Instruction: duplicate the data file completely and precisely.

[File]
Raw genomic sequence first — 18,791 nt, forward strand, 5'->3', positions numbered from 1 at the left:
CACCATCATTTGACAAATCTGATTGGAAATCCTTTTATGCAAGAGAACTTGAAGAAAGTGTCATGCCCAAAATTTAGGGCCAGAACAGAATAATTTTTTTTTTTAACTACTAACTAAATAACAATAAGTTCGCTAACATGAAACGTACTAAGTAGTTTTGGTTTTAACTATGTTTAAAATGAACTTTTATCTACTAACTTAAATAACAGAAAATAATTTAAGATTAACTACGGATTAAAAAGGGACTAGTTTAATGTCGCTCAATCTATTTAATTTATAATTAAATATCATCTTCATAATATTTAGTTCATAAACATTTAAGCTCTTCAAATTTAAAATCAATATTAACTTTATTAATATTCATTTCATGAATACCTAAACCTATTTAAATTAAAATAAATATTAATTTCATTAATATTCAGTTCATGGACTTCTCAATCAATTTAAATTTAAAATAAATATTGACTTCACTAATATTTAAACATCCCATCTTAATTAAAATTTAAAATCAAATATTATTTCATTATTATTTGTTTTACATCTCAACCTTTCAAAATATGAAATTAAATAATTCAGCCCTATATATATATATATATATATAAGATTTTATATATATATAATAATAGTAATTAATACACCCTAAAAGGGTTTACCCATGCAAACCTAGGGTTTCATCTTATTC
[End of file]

Raw genomic sequence first — 18,791 nt, forward strand, 5'->3', positions numbered from 1 at the left:
CACCATCATTTGACAAATCTGATTGGAAATCCTTTTATGCAAGAGAACTTGAAGAAAGTGTCATGCCCAAAATTTAGGGCCAGAACAGAATAATTTTTTTTTTTAACTACTAACTAAATAACAATAAGTTCGCTAACATGAAACGTACTAAGTAGTTTTGGTTTTAACTATGTTTAAAATGAACTTTTATCTACTAACTTAAATAACAGAAAATAATTTAAGATTAACTACGGATTAAAAAGGGACTAGTTTAATGTCGCTCAATCTATTTAATTTATAATTAAATATCATCTTCATAATATTTAGTTCATAAACATTTAAGCTCTTCAAATTTAAAATCAATATTAACTTTATTAATATTCATTTCATGAATACCTAAACCTATTTAAATTAAAATAAATATTAATTTCATTAATATTCAGTTCATGGACTTCTCAATCAATTTAAATTTAAAATAAATATTGACTTCACTAATATTTAAACATCCCATCTTAATTAAAATTTAAAATCAAATATTATTTCATTATTATTTGTTTTACATCTCAACCTTTCAAAATATGAAATTAAATAATTCAGCCCTATATATATATATATATATATAAGATTTTATATATATATAATAATAGTAATTAATACACCCTAAAAGGGTTTACCCATGCAAACCTAGGGTTTCATCTTATTC